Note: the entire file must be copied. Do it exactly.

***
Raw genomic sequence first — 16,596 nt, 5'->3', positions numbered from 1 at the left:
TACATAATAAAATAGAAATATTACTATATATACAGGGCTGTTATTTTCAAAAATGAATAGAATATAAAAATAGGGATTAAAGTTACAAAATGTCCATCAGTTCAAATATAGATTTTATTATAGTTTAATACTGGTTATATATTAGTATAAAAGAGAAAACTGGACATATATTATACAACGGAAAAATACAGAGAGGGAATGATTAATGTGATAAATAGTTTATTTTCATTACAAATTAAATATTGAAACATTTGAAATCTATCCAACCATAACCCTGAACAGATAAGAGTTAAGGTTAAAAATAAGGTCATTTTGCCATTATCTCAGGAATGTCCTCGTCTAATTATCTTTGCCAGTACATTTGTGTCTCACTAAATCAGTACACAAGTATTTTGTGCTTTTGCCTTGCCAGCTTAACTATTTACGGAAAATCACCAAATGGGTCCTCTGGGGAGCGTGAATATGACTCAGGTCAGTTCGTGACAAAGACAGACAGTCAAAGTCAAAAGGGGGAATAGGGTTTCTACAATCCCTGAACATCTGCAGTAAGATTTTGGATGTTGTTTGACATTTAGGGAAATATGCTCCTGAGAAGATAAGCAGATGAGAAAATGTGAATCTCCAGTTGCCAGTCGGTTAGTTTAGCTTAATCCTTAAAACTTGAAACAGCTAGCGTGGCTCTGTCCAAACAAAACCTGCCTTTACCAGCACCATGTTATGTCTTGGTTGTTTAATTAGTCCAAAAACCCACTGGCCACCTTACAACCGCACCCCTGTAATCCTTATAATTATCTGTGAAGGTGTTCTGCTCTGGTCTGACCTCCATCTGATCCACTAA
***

Raw genomic sequence first — 16,596 nt, 5'->3', positions numbered from 1 at the left:
TACATAATAAAATAGAAATATTACTATATATACAGGGCTGTTATTTTCAAAAATGAATAGAATATAAAAATAGGGATTAAAGTTACAAAATGTCCATCAGTTCAAATATAGATTTTATTATAGTTTAATACTGGTTATATATTAGTATAAAAGAGAAAACTGGACATATATTATACAACGGAAAAATACAGAGAGGGAATGATTAATGTGATAAATAGTTTATTTTCATTACAAATTAAATATTGAAACATTTGAAATCTATCCAACCATAACCCTGAACAGATAAGAGTTAAGGTTAAAAATAAGGTCATTTTGCCATTATCTCAGGAATGTCCTCGTCTAATTATCTTTGCCAGTACATTTGTGTCTCACTAAATCAGTACACAAGTATTTTGTGCTTTTGCCTTGCCAGCTTAACTATTTACGGAAAATCACCAAATGGGTCCTCTGGGGAGCGTGAATATGACTCAGGTCAGTTCGTGACAAAGACAGACAGTCAAAGTCAAAAGGGGGAATAGGGTTTCTACAATCCCTGAACATCTGCAGTAAGATTTTGGATGTTGTTTGACATTTAGGGAAATATGCTCCTGAGAAGATAAGCAGATGAGAAAATGTGAATCTCCAGTTGCCAGTCGGTTAGTTTAGCTTAATCCTTAAAACTTGAAACAGCTAGCGTGGCTCTGTCCAAACAAAACCTGCCTTTACCAGCACCATGTTATGTCTTGGTTGTTTAATTAGTCCAAAAACCCACTGGCCACCTTACAACCGCACCCCTGTAATCCTTATAATTATCTGTGAAGGTGTTCTGCTCTGGTCTGACCTCCATCTGATCCACTAA